The COMPLEV, or Levenshtein Edit Distance, function is another fuzzy matching SAS technique. COMPLEV counts the minimum number of single-character insert, delete, or replace operations needed to determine how close two strings are. Unlike the SPEDIS function and COMPGED function (discussed later), the COMPLEV function assigns a score for each operation and returns a value indicating the number of operations.

The COMPGED function

Another fuzzy matching technique which is facilitated by a SAS function. It works by computing and using a Generalized Edit Distance (GED) score when comparing two text strings. The GED score is a generalization of the Levenshtein edit distance, which is a measure of dissimilarity between two strings. When using the COMPGED function to match data sources with unreliable identifiers (or keys), the higher the GED score the less likely the two strings match. Conversely, for the greatest likelihood of a match with the COMPGED function users should seek the lowest derived score from evaluating all the possible ways of matching string-1 with string-2.  For the longer version of this paper, access the 2018 SAS Global Forum paper by Sloan and Lafler (SGF 2018).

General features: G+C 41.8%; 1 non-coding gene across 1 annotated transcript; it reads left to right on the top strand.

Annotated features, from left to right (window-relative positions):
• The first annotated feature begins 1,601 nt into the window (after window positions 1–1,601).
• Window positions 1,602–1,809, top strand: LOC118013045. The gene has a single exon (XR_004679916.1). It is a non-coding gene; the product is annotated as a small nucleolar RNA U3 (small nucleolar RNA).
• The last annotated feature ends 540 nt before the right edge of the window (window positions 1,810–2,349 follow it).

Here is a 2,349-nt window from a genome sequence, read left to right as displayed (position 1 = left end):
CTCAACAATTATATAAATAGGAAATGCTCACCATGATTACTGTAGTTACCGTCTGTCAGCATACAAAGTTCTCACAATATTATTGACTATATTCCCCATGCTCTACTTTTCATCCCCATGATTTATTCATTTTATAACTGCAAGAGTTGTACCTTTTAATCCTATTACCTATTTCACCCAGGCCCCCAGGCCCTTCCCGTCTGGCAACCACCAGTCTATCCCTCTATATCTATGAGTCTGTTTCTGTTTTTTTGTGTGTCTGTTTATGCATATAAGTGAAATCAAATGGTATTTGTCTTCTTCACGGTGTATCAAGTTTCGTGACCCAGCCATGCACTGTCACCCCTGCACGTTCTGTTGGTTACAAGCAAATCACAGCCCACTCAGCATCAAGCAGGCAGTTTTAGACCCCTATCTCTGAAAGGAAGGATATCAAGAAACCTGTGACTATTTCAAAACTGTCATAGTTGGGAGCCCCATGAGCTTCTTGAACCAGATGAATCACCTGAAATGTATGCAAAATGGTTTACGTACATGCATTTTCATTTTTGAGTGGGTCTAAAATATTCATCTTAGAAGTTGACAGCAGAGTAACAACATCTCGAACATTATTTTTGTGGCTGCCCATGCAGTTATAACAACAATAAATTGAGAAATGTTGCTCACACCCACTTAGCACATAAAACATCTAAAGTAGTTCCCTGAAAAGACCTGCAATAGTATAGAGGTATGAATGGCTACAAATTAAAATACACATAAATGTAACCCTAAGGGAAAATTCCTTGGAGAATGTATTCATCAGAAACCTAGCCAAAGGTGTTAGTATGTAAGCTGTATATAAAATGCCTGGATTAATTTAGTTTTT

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Kirk Paul Lafler is an entrepreneur, consultant and founder at Software Intelligence Corporation, and has been using SAS since 1979. Kirk is a SAS application developer, programmer, certified professional, mentor, provider of SAS consulting and training services, advisor and adjunct professor at University of California San Diego Extension, emeritus sasCommunity.org Advisory Board member, and educator to SAS users around the world. As the author of six books including Google® Search Complete (Odyssey Press. 2014) and PROC SQL: Beyond the Basics Using SAS, Second Edition (SAS Press. 2013); Kirk has written hundreds of papers and articles; selected as an invited speaker, trainer, keynote and section leader at SAS International, regional, special-interest, local, and in-house user group conferences and meetings; and is the recipient of 25 best contributed paper, hands-on workshop (HOW), and poster awards.